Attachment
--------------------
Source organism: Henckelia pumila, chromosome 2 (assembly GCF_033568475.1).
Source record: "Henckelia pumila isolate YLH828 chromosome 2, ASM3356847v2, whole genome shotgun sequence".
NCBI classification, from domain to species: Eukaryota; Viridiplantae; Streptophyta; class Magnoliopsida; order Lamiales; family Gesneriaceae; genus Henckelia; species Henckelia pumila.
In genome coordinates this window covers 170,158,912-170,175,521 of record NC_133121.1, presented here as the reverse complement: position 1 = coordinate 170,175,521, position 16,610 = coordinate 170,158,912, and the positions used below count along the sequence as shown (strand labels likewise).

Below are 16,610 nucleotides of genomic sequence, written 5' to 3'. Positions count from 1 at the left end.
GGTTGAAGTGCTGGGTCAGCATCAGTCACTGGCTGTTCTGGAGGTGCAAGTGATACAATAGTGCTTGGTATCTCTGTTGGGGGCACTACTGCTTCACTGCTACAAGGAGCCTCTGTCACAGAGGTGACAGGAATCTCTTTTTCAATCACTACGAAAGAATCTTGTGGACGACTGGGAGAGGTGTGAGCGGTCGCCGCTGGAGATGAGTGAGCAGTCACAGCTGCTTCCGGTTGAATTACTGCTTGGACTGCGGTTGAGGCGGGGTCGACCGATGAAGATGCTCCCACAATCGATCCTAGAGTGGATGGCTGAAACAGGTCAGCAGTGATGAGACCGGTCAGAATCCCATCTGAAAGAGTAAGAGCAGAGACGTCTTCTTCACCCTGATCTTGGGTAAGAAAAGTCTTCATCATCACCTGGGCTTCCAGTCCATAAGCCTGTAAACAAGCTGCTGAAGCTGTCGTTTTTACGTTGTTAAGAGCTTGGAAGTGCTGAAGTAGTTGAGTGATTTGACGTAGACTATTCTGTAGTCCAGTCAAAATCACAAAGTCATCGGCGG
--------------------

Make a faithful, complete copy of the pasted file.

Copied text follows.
Source organism: Henckelia pumila, chromosome 2 (assembly GCF_033568475.1).
Source record: "Henckelia pumila isolate YLH828 chromosome 2, ASM3356847v2, whole genome shotgun sequence".
NCBI classification, from domain to species: Eukaryota; Viridiplantae; Streptophyta; class Magnoliopsida; order Lamiales; family Gesneriaceae; genus Henckelia; species Henckelia pumila.
In genome coordinates this window covers 170,158,912-170,175,521 of record NC_133121.1, presented here as the reverse complement: position 1 = coordinate 170,175,521, position 16,610 = coordinate 170,158,912, and the positions used below count along the sequence as shown (strand labels likewise).

Below are 16,610 nucleotides of genomic sequence, written 5' to 3'. Positions count from 1 at the left end.
GGTTGAAGTGCTGGGTCAGCATCAGTCACTGGCTGTTCTGGAGGTGCAAGTGATACAATAGTGCTTGGTATCTCTGTTGGGGGCACTACTGCTTCACTGCTACAAGGAGCCTCTGTCACAGAGGTGACAGGAATCTCTTTTTCAATCACTACGAAAGAATCTTGTGGACGACTGGGAGAGGTGTGAGCGGTCGCCGCTGGAGATGAGTGAGCAGTCACAGCTGCTTCCGGTTGAATTACTGCTTGGACTGCGGTTGAGGCGGGGTCGACCGATGAAGATGCTCCCACAATCGATCCTAGAGTGGATGGCTGAAACAGGTCAGCAGTGATGAGACCGGTCAGAATCCCATCTGAAAGAGTAAGAGCAGAGACGTCTTCTTCACCCTGATCTTGGGTAAGAAAAGTCTTCATCATCACCTGGGCTTCCAGTCCATAAGCCTGTAAACAAGCTGCTGAAGCTGTCGTTTTTACGTTGTTAAGAGCTTGGAAGTGCTGAAGTAGTTGAGTGATTTGACGTAGACTATTCTGTAGTCCAGTCAAAATCACAAAGTCATCGGCGG